Alex Brandon / AP
US. Secretary of State Mike Pompeo doubled Sunday's statement that Iran was responsible for attacks on two tankers traveling the Strait of Hormuz, despite not providing any new evidence after a video leaked by the Pentagon last week.
"There is no doubt," said Pompeo on Fox News Sunday. "The intelligence community has a lot of data, a lot of evidence, the world will see much of it, but the American people should be able to count on us to have great faith in the conduct of these attacks and in half a dozen other attacks around the world." the world. "
Saudi Arabia and the United Kingdom have upheld the claim of the US, which Iran has vigorously denied.
The Norwegian-owned front Altair was set on fire Thursday after the US described a mines attack Sailors on a passing ship rescued the crew as black smoke rose from the tanker, and the Japanese-owned Kokuka Courageous had also been beaten, reported Tom Bowman of NPR, and early estimates suggested that the Ship hit by an external blast.
The Pentagon released a grainy video in which an Iranian crew detonated an unexploded mine from the Hull of one of the tankers removed.
Saudi Arabia has joined the United States un Teheran accused.
Crown Prince Mohammed Bin Salman, known by his initials MBS, said his country will not hesitate to deal with threats to the Kingdom's interest, reports Deborah Amos of the NPR.
British Foreign Minister Jeremy Hunt said it was "pretty obvious" that Iran was to blame, adding, "We actually have video evidence showing what the Iranians did."
Iran has rejected the accusation. Peter Kenyon of the NPR reports that Tehran has summoned the British ambassador to protest London's attitude to tanker attacks.
Other Europeans were skeptical, including German Foreign Minister Heiko Maas.
The US military also accused the Iranian Revolutionary Guard Corps of attempting to launch an American drone. The US claims the drone was watching one of the two tankers that had been attacked when Iran fired a ground rocket, but missed the drone, Kenyon reports of NPR.
In the last weeks six tankers were attacked in the gulf.
The attacks take place when Iran is exposed to renewed economic pressure from the US. President Trump retreated last year from the Iranian nuclear deal signed by President Obama in 2015, which lifted sanctions for Iran to curtail its nuclear program. Since then, the Trump government has again sanctioned and refused to extend the exemptions that allow other countries to import Iranian oil without US sanctions, said Bill Chappell of the NPR.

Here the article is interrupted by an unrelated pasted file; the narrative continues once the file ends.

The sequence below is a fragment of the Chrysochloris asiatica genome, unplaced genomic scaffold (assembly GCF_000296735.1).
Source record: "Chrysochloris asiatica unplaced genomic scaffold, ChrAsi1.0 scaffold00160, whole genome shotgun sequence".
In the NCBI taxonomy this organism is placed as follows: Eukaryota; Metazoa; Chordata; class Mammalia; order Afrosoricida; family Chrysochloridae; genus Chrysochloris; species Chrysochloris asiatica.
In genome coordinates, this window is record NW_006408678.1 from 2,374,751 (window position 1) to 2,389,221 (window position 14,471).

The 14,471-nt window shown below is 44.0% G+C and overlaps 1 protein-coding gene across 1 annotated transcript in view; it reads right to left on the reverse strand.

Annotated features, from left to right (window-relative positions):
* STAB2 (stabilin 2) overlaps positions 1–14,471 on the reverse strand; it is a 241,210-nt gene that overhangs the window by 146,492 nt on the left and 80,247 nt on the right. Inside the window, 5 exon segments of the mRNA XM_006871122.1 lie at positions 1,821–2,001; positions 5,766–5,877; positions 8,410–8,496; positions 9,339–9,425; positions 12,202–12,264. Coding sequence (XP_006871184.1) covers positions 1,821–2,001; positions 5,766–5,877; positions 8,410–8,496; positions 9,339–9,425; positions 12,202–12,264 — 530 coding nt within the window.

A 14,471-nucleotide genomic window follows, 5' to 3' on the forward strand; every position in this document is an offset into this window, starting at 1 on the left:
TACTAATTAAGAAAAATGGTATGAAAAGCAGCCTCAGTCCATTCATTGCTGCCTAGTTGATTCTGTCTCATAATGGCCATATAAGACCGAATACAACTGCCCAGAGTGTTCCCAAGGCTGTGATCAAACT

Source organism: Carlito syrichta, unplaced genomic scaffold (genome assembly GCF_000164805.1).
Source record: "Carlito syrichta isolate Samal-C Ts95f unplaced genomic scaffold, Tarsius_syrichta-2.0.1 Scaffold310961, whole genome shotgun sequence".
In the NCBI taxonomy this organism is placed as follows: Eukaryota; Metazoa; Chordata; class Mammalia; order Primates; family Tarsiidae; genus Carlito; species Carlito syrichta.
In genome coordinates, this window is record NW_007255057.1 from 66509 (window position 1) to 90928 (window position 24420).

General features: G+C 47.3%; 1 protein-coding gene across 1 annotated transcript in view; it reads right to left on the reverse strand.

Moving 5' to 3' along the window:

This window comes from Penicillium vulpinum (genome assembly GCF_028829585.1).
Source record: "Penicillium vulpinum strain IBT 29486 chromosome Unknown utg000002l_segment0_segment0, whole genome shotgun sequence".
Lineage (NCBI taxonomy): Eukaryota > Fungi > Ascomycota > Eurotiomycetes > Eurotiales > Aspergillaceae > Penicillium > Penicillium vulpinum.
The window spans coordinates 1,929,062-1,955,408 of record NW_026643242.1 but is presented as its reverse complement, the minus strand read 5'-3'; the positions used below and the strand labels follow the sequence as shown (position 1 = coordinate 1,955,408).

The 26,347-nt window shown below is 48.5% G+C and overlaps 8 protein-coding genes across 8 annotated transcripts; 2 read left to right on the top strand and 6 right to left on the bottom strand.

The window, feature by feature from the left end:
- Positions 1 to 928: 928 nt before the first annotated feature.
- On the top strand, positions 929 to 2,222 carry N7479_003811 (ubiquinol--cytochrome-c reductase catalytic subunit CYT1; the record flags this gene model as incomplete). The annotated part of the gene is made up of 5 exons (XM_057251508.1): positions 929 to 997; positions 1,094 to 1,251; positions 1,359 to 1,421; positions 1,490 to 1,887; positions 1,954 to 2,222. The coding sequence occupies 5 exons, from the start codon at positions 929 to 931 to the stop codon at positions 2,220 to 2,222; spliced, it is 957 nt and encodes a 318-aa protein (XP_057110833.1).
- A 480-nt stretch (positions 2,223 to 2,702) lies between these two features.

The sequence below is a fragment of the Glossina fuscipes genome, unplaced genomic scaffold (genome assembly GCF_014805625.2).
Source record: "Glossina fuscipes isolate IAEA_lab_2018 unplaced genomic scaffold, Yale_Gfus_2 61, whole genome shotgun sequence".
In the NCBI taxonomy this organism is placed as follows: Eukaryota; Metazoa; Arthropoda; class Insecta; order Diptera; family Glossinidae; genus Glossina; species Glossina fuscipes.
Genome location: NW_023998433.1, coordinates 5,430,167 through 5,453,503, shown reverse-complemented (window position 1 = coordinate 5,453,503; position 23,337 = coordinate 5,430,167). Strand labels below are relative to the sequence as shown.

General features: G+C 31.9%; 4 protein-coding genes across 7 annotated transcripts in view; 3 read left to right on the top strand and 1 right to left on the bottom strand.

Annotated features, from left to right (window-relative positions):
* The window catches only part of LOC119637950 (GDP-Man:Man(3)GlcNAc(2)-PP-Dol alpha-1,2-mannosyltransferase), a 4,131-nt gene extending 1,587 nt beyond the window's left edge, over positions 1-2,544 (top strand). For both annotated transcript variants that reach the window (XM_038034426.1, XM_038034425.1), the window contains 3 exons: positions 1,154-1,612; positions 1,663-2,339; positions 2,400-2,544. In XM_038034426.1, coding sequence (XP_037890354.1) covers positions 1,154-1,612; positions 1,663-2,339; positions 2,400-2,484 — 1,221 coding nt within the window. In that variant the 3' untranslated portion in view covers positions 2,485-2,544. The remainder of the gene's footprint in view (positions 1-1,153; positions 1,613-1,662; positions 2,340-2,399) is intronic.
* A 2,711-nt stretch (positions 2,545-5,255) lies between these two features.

Associate political scientist Ariane Tabatabai of the RAND Corporation told Scott Simon of the NPR that if Iran were to blame it could be a retaliatory measure against the US measures.
"This is a way for Iranians to demonstrate that, if they pay the cost of sanctions and political isolation, they can actually begin to incur similar costs to the United States," she said.
High-ranking military officials have put their trust in the Pentagon video.
Admiral William J. Fallon, USCENTCOM's former commander, Rachel Martin, said the video was "very convincing to me … the video is pretty nailed."
Pompeo said Sunday, "We want no war ", but he also said that the US would guarantee freedom of movement on the Strait of Hormuz, an important thoroughfare for the global oil trade.
"This is an international challenge," Pompeo said of Fox. "This is important for the entire globe, and the United States will ensure that we take all necessary diplomatic and other measures to achieve that result."
He also defended the decision to carry out a US arms emergency sale to Saudi Arabia, bypassing the approval of Congress.
"These last 40 days show the malicious activity that endangers Saudis," said Pompeo. "Saudi Arabia has the right to defend itself, the United States wants to support our key defense partner in the region, and I think these arms sales were very meaningful in the future and we will continue to drive them forward."
David Welna of NPR reports that both Republicans and Democrats are trying to reverse the sale. Legislators say they are motivated by the murder of Saudi journalist Jamal Khashoggi, who, according to lawmakers, was led by senior riads. Legislators also refuse to militarily support the Saudi campaign in Yemen, which has led to a humanitarian disaster.
"I'm usually on the other side of this problem," said Senator Lindsey Graham, R-S.C. "I have been very supportive of arms sales to our partners around the world, including Saudi Arabia, but the behavior of MBS is a cornerstone."